The role of transportation in any society cannot be underestimated, more so in the developing world where it plays a critical role in human upliftment. The subject is cross-disciplinary and involves a complex interplay of various forces: land use, urbanization, demographic shifts, population growth, economic factors and ecology. Undertaking a study of this subject is a challenging task and Dr. N.S. Srinivasan has ably shouldered this responsibility over his lifetime of research and consulting. ?Taking the High Road? is a summary of his work over a period of nearly 60 years of service.
A work of this nature could have been restricted to sketching the broad outlines of the field without diving into the nitty-gritty of research specifics, but the author has chosen an alternative mode. He presents us with a terse and concise view of hundreds of individual studies conducted over the course of his career. This approach, while appearing to lack the advantage of narrative, nevertheless provides a richness of content. We are offered an insight into the various problems and solutions of this fascinating field, replete with facts, figures and methodological details.
The first thing that strikes in this work is the formidable scholarship that has gone into each of the cases presented. In this regard the author?s credentials are impeccable. Dr. Srinivasan started his career in the early sixties. After two brief teaching assignments in Jodhpur and IIT Bombay, he went on to serve at the Central Road Institute, New Delhi and thereafter at the National Transportation Planning and Research Centre, Thiruvananthapuram, where he was Executive Director till 1988. He also worked as an advisor with the United Nations and the World Bank while also serving as visiting faculty at Guindy Engineering College. After retirement he started the Transport Advisory Forum that continues to provide guidance and technical assistance to various government and non-government organizations. He has won several awards and accolades including ?The man who brought order to Delhi?s roads?, ?A pioneer in traffic planning? and ?The father of traffic engineering in India?.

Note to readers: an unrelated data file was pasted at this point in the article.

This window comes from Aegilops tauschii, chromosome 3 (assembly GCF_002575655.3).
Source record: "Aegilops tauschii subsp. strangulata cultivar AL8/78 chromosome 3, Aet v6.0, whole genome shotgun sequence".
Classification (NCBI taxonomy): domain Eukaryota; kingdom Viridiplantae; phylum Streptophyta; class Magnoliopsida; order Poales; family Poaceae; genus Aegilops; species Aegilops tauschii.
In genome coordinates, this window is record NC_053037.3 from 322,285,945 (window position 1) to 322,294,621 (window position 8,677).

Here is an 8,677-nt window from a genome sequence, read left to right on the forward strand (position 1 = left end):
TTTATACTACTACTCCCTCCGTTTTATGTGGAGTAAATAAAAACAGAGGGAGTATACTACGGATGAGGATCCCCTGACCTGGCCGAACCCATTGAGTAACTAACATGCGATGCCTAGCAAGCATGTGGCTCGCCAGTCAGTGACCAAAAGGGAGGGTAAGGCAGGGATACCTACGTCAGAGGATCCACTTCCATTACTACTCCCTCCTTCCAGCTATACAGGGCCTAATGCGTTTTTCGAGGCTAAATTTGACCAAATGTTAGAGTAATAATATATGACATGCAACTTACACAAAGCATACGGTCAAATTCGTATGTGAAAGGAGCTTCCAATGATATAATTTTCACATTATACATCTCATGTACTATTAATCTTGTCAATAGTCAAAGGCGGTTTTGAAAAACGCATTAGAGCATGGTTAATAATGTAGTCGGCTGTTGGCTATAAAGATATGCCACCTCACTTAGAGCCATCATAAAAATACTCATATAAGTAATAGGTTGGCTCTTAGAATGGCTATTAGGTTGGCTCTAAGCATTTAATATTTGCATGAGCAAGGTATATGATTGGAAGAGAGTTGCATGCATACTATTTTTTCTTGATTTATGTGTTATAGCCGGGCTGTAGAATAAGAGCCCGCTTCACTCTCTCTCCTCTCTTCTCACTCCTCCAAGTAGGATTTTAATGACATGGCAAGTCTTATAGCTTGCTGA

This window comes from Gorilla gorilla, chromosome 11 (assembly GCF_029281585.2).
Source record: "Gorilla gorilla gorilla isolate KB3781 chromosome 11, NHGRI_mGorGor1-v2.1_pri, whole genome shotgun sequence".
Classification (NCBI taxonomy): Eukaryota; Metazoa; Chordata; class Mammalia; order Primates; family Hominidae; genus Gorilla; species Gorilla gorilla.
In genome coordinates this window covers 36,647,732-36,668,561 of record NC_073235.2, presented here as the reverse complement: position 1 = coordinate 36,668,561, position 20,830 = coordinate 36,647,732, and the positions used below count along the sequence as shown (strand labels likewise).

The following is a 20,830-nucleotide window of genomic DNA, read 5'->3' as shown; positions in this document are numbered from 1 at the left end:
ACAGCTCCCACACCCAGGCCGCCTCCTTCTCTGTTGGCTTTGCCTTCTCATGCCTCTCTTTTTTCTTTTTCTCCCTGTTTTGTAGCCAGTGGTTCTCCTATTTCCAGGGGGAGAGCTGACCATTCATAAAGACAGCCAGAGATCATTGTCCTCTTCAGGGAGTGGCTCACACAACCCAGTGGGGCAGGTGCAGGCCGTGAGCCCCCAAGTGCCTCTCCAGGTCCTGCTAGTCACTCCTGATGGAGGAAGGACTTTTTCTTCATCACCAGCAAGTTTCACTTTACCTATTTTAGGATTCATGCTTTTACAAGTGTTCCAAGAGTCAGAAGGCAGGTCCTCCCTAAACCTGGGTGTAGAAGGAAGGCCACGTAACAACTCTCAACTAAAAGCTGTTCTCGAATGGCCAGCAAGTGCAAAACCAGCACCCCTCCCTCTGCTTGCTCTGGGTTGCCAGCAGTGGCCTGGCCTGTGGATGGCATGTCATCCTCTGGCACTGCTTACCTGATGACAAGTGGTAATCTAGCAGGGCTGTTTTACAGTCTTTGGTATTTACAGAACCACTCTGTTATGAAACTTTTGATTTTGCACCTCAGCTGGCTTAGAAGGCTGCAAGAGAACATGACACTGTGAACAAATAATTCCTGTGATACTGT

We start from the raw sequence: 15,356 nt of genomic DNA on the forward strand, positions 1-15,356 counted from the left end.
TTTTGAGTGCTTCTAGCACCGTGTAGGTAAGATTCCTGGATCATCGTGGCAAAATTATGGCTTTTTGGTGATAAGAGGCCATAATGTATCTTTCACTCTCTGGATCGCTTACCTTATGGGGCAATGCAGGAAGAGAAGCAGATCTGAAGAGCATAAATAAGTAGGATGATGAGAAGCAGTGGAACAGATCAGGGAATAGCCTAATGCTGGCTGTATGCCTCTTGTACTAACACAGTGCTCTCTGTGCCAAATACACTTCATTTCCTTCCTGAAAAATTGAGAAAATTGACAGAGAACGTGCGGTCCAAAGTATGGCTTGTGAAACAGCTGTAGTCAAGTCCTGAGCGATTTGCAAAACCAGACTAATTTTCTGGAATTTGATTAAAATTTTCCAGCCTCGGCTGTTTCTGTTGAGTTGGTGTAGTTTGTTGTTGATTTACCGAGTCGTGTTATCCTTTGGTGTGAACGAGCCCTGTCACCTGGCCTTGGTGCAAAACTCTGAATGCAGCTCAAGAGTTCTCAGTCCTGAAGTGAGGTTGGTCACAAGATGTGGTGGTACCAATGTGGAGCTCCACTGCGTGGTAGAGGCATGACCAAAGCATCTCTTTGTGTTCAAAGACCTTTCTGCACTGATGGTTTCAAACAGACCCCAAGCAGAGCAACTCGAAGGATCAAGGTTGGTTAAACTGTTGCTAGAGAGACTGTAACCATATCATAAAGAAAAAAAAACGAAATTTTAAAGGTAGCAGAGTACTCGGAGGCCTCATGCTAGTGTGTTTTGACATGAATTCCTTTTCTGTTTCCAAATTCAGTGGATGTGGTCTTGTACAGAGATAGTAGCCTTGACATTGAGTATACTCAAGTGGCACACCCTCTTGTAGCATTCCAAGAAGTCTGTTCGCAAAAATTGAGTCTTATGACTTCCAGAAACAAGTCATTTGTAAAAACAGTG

The opening chapters of the book deal with the transport scenario in India, where the impact of transport ? road, rail and waterway ? on development, are assessed. The author, in the following chapter, makes the critical link between urban planning and transportation, with an interesting case study on transportation planning for Delhi. He then proceeds with the subject of mass transportation ? both bus and rapid transit systems.
The next section deals with traffic engineering and planning. Several studies are cited that touch upon road geometrics, safety aspects, design of uncontrolled intersections, channelizing islands, pocket lanes, segregation of cycle traffic and monitoring of roads both with and without medians. Some studies were also done on effective deployment of traffic signals, taking into account factors such as standards for signals, standards for equipment, special signals for cyclists, multi-phase signals and signal coordination. Lastly, the needs of pedestrians were also studied with recommendations for better road signs, road markings and pedestrian crossings.